Abolutely, I'm sure intel has been doing research for years. The announcement is to let the industry know they are ready and possibly, are looking for ioT startups. A company of Intel size can't just do announcement w/o actually finishing their homework. ;)
There are a couple fundemental technologies for ioT, for example low power MCU, wireless such as Zigbee and Bluetooth LE, Cloud-based, etc. How ready Intel is in these categories? The recent investment to various startups seemingly gets Intel closer ioT readiness. How far Intel is away from first product launch? More importantly, what's the first product?
I agree @Caleb...many people have been looking and probably even doing something in that space...before the term was invented!...now every marketing department needs to IoT label
the same thing happened with cloud computing...there was areall business doing exactky the same thing years before someone came with the label that sounded innovative...and there are probably hundreds of other examples like this
By no means is this too late. Obviously they've already been studying this stuff. By acknowledging publicly that they are devoted to helping build this new (old) idea, it just looks good for them and their investors.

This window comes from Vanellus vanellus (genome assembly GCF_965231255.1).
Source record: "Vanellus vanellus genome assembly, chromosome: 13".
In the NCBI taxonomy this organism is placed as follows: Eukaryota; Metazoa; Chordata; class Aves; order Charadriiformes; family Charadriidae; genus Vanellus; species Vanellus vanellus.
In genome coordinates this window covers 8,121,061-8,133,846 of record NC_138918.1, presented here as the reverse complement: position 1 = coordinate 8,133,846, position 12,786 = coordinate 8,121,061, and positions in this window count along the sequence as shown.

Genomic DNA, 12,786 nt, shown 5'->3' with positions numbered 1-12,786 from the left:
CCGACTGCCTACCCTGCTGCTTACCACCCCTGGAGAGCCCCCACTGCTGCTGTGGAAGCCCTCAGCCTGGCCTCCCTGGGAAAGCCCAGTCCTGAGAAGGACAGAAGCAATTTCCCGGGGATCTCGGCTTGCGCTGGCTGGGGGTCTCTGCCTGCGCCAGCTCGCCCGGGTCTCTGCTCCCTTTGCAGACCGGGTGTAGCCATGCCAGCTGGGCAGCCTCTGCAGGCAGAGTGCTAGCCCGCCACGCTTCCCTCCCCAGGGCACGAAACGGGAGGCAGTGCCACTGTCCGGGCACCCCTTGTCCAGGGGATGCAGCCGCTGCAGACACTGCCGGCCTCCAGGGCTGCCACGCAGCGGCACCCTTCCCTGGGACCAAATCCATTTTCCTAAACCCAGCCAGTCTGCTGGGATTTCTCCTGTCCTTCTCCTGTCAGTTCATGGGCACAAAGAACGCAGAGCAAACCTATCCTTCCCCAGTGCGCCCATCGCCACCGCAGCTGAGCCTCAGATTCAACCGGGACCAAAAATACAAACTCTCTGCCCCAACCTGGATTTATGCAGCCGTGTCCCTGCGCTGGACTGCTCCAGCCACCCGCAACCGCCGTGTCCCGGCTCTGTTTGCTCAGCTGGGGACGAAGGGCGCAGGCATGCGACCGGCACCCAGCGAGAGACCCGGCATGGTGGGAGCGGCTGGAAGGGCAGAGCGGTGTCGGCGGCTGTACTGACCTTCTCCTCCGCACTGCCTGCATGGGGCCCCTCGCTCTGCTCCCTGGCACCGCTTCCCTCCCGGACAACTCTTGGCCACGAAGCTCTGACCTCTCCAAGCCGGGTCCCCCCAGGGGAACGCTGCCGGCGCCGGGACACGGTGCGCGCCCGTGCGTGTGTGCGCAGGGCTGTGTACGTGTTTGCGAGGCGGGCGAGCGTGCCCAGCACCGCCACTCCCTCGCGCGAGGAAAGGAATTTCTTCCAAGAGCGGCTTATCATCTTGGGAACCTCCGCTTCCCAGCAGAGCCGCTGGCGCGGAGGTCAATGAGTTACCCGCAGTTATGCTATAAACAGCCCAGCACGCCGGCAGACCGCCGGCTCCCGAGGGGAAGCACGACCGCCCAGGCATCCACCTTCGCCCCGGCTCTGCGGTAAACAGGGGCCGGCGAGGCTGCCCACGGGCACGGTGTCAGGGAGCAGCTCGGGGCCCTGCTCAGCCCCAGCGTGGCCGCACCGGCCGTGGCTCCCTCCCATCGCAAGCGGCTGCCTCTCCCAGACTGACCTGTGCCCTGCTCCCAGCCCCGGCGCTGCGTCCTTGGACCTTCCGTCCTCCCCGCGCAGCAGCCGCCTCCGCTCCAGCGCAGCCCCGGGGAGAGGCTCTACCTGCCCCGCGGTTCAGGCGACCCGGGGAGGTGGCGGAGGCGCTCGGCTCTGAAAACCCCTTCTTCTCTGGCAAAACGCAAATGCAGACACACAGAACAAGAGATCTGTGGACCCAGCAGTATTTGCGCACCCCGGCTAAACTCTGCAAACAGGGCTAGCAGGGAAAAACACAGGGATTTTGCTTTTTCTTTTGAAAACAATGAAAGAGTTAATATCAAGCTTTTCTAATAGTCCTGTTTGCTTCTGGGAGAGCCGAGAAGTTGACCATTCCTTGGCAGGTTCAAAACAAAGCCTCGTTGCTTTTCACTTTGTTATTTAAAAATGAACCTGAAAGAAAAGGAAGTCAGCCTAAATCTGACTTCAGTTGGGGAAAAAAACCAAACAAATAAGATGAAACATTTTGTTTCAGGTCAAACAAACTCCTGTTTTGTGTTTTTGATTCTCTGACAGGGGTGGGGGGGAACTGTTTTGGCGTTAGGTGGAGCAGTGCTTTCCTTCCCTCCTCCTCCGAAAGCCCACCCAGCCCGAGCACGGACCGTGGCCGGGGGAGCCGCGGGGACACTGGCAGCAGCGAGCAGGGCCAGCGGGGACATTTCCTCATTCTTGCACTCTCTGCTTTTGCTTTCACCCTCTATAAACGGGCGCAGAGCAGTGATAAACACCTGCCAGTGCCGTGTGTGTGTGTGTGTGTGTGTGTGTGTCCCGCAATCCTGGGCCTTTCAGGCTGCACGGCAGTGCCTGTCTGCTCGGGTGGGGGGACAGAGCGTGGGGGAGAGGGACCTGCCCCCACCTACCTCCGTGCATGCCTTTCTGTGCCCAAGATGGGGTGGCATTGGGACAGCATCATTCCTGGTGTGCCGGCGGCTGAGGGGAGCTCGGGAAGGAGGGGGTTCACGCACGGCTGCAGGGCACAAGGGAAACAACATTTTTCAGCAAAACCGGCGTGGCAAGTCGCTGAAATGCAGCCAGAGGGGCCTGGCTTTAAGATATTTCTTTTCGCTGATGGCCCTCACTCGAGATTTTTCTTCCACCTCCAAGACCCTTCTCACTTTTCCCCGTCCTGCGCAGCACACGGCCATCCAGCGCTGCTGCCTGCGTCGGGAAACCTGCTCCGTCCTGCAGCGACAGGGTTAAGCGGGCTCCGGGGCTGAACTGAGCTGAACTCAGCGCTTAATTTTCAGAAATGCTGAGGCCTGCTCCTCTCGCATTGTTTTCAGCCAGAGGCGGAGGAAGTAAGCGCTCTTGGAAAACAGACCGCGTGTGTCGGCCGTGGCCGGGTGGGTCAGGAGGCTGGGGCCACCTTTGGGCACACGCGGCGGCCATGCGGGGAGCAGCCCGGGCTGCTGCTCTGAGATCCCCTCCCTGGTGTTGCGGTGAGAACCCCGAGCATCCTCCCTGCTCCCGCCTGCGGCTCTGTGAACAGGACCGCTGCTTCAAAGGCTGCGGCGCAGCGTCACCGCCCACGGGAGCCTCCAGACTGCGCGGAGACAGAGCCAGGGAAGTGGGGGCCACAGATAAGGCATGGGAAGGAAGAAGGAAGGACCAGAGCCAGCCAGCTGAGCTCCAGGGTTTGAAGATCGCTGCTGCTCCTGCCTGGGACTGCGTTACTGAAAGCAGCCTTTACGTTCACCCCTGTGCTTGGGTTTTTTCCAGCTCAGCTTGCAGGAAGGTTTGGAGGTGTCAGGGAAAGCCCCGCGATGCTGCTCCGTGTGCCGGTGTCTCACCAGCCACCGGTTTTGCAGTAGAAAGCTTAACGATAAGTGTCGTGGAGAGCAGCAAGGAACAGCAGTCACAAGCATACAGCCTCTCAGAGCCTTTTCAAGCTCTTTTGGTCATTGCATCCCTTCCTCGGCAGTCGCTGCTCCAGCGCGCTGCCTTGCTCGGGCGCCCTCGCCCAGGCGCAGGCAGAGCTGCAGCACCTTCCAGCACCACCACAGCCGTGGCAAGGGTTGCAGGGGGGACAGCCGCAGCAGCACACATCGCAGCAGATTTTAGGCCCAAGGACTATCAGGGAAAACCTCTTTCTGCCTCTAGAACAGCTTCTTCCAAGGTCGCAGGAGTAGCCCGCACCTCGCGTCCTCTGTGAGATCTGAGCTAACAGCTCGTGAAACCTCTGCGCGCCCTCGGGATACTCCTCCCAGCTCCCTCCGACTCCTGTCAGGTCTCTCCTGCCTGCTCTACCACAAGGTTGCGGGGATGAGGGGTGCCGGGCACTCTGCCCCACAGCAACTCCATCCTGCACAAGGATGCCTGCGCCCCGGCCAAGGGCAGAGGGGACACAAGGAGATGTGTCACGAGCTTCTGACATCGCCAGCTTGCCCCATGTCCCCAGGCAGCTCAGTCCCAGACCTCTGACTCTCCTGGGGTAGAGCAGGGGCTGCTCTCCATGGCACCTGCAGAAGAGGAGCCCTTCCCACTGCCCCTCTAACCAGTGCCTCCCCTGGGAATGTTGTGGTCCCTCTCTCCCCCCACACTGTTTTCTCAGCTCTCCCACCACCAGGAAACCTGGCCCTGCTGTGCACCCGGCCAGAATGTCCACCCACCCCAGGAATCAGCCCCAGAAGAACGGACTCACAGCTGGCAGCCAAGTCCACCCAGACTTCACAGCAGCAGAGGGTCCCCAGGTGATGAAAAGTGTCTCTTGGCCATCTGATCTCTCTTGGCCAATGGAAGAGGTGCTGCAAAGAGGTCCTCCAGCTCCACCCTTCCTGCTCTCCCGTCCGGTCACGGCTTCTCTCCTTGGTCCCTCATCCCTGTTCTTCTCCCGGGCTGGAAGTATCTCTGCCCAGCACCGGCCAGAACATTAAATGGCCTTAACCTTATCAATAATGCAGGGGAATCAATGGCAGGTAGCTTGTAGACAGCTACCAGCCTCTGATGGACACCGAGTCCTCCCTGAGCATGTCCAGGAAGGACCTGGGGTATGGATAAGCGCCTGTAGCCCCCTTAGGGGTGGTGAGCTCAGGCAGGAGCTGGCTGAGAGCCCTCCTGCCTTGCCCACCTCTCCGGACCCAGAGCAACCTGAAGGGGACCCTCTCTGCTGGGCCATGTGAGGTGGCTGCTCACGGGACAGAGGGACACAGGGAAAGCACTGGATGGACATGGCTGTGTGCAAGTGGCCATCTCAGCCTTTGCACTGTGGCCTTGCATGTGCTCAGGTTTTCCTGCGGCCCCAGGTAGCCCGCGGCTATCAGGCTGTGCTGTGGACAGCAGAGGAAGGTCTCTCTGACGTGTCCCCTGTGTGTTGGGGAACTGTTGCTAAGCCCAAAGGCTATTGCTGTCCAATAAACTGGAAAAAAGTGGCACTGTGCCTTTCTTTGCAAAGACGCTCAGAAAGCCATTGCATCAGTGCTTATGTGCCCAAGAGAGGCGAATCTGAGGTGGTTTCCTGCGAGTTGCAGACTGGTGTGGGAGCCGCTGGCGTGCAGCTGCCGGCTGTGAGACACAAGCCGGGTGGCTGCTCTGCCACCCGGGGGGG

I don't think this is too late...there are very few commercial IoT market developments yet...lots of PR and EE Times discussions ;-)...IoT business is so dis-organized without any clear vision, framework, standards or solid business plans that it will take years to sort this out...Intel initiative is valueable and there will be many more attempts by others to create business liances...Kris
This is surprising - I would have thought Intel had that group for years now. It seems they are coming late to a new technology paradigm again just as they missed the mobile internet revolution. IoT is going to be the next wave and Intel just doing this now is a surprise.
Drones are, in essence, flying autonomous vehicles. Pros and cons surrounding drones today might well foreshadow the debate over the development of self-driving cars. In the context of a strongly regulated aviation industry, "self-flying" drones pose a fresh challenge. How safe is it to fly drones in different environments? Should drones be required for visual line of sight – as are piloted airplanes? Join EE Times' Junko Yoshida as she moderates a panel of drone experts.